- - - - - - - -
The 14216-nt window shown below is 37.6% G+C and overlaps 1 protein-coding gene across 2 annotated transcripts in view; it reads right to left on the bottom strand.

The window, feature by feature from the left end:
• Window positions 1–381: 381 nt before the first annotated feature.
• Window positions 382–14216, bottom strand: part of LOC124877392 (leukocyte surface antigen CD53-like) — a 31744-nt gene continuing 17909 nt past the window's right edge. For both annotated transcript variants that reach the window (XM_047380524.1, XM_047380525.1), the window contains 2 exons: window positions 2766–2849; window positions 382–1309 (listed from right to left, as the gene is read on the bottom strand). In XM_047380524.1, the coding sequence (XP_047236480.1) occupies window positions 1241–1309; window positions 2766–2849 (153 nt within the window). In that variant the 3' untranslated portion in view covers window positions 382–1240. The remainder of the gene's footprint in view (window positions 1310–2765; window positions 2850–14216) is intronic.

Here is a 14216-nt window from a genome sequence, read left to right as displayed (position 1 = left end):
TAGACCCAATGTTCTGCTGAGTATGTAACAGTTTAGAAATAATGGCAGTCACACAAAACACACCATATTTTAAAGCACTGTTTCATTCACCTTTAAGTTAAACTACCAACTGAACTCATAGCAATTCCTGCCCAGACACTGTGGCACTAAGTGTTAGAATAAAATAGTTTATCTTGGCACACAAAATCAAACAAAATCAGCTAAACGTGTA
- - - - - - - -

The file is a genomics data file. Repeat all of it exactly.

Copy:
The 14216-nt window shown below is 37.6% G+C and overlaps 1 protein-coding gene across 2 annotated transcripts in view; it reads right to left on the bottom strand.

The window, feature by feature from the left end:
• Window positions 1–381: 381 nt before the first annotated feature.
• Window positions 382–14216, bottom strand: part of LOC124877392 (leukocyte surface antigen CD53-like) — a 31744-nt gene continuing 17909 nt past the window's right edge. For both annotated transcript variants that reach the window (XM_047380524.1, XM_047380525.1), the window contains 2 exons: window positions 2766–2849; window positions 382–1309 (listed from right to left, as the gene is read on the bottom strand). In XM_047380524.1, the coding sequence (XP_047236480.1) occupies window positions 1241–1309; window positions 2766–2849 (153 nt within the window). In that variant the 3' untranslated portion in view covers window positions 382–1240. The remainder of the gene's footprint in view (window positions 1310–2765; window positions 2850–14216) is intronic.

Here is a 14216-nt window from a genome sequence, read left to right as displayed (position 1 = left end):
TAGACCCAATGTTCTGCTGAGTATGTAACAGTTTAGAAATAATGGCAGTCACACAAAACACACCATATTTTAAAGCACTGTTTCATTCACCTTTAAGTTAAACTACCAACTGAACTCATAGCAATTCCTGCCCAGACACTGTGGCACTAAGTGTTAGAATAAAATAGTTTATCTTGGCACACAAAATCAAACAAAATCAGCTAAACGTGTA